The Trial is the inside story of Australia’s biggest terrorism trial which ran from February 2008 until the delivery of verdicts in September 2008.It takes the audience behind the scenes as barrister Greg Barns, solicitor Robert Stary and a large legal team battle to defend their clients. The trial ran for nine months, involved 25 lawyers, 12 accused and 482 secretly recorded conversations.
Two of the men, Ezzit Raad and Abdullah Merhi, were charged with being members of a terrorist organization and with providing it with resources. They faced possible sentences of up to 35 years in jail. In Abdullah’s case he is accused of planning to be Australia’s first suicide bomber.
The film tells Abdullah’s side of the story through his brother Omar. He believes his brother is a man of peace, who was influenced by the group’s leader initially, but rejected any ideas of violence well prior to his arrest.
The prosecution argue that the secretly recorded conversations prove the men were committed to violent jihad and that they planned to bomb a railway station or the Melbourne Cricket Ground. They played to the court recordings where some of the accused men discuss the terrorist bombings in London and Madrid, retaliation for the war in Iraq and killing John Howard. They show the court terrorist handbooks and beheading videos owned by some of the men.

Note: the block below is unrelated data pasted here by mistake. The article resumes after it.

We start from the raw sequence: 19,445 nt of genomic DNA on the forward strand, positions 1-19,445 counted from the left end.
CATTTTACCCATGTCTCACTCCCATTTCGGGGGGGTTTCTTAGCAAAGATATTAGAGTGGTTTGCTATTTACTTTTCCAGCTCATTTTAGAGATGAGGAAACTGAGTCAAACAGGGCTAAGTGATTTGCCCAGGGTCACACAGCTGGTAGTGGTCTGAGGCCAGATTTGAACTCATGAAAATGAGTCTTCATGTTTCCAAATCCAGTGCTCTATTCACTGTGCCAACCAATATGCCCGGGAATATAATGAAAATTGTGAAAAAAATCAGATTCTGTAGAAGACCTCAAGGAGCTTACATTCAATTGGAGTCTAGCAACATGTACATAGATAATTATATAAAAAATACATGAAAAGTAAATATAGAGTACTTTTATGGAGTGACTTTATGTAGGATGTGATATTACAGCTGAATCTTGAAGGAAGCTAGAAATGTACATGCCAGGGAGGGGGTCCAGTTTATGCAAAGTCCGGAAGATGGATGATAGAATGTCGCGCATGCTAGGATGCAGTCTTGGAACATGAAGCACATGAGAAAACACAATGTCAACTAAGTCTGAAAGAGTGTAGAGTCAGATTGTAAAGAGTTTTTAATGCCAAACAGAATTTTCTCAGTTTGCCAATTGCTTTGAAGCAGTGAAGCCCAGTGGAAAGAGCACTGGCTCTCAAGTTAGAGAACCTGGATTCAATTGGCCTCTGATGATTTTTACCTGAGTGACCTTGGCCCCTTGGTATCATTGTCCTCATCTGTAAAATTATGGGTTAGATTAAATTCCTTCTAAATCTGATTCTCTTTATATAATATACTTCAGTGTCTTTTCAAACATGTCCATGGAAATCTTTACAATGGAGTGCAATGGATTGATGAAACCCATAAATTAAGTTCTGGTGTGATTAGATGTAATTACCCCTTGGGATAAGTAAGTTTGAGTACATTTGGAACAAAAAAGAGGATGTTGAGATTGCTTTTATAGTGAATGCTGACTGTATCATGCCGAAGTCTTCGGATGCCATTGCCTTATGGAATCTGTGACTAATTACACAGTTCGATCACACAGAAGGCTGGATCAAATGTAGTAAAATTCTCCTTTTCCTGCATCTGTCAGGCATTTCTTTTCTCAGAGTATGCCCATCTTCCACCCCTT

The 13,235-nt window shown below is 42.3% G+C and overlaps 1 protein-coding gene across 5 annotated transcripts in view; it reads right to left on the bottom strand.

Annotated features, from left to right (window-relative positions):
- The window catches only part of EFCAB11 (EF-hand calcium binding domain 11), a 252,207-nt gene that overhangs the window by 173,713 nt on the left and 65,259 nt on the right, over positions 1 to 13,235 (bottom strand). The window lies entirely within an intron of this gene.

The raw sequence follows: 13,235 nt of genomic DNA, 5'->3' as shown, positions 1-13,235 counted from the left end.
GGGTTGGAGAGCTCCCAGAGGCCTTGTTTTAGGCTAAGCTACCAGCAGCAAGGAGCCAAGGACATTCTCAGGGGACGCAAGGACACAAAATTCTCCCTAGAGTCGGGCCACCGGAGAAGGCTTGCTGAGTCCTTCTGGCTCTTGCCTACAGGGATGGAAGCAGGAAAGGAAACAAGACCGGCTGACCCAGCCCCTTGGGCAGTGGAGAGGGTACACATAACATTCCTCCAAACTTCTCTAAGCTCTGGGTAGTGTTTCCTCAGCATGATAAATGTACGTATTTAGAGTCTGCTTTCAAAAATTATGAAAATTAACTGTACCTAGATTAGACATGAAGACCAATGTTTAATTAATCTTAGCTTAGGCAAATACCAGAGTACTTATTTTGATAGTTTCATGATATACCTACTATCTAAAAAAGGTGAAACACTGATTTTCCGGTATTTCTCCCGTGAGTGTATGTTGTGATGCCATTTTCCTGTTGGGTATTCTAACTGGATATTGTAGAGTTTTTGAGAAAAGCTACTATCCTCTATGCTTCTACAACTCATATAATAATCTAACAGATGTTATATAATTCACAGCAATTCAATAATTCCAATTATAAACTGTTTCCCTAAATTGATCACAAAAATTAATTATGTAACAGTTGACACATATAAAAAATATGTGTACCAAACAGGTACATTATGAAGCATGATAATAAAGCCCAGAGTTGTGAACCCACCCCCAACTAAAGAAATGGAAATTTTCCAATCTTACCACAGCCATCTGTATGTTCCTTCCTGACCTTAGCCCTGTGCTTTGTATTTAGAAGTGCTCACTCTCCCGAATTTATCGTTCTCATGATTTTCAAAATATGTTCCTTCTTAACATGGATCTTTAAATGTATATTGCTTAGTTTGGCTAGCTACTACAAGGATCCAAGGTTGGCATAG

The defence team argue the men were members of a religious group more concerned with knowledge of the Koran and not intending to mount terrorist attacks. Greg Barns argues his client only talked about the idea of terrorism. Greg calls it “thought crime” and rails against the new laws that have criminalized what individuals “say” rather than what they “do”. The defence team argue that the threat of terrorism has been used by governments to extend the reach of the law into areas traditionally protected by the principles of freedom of speech and association. They believe the ambiguity of the laws could pose a bigger threat to our democratic values than the threat of terrorism.
After listening to the evidence for seven months and spending twenty-one days considering their verdict, the jury found both men guilty of being members of a terrorist organization. Abdullah, however, was found not guilty of planning to be a suicide bomber.
This is an important film for everyone concerned about human rights and how Australia deals with the very real threat posed by Islamic terrorists.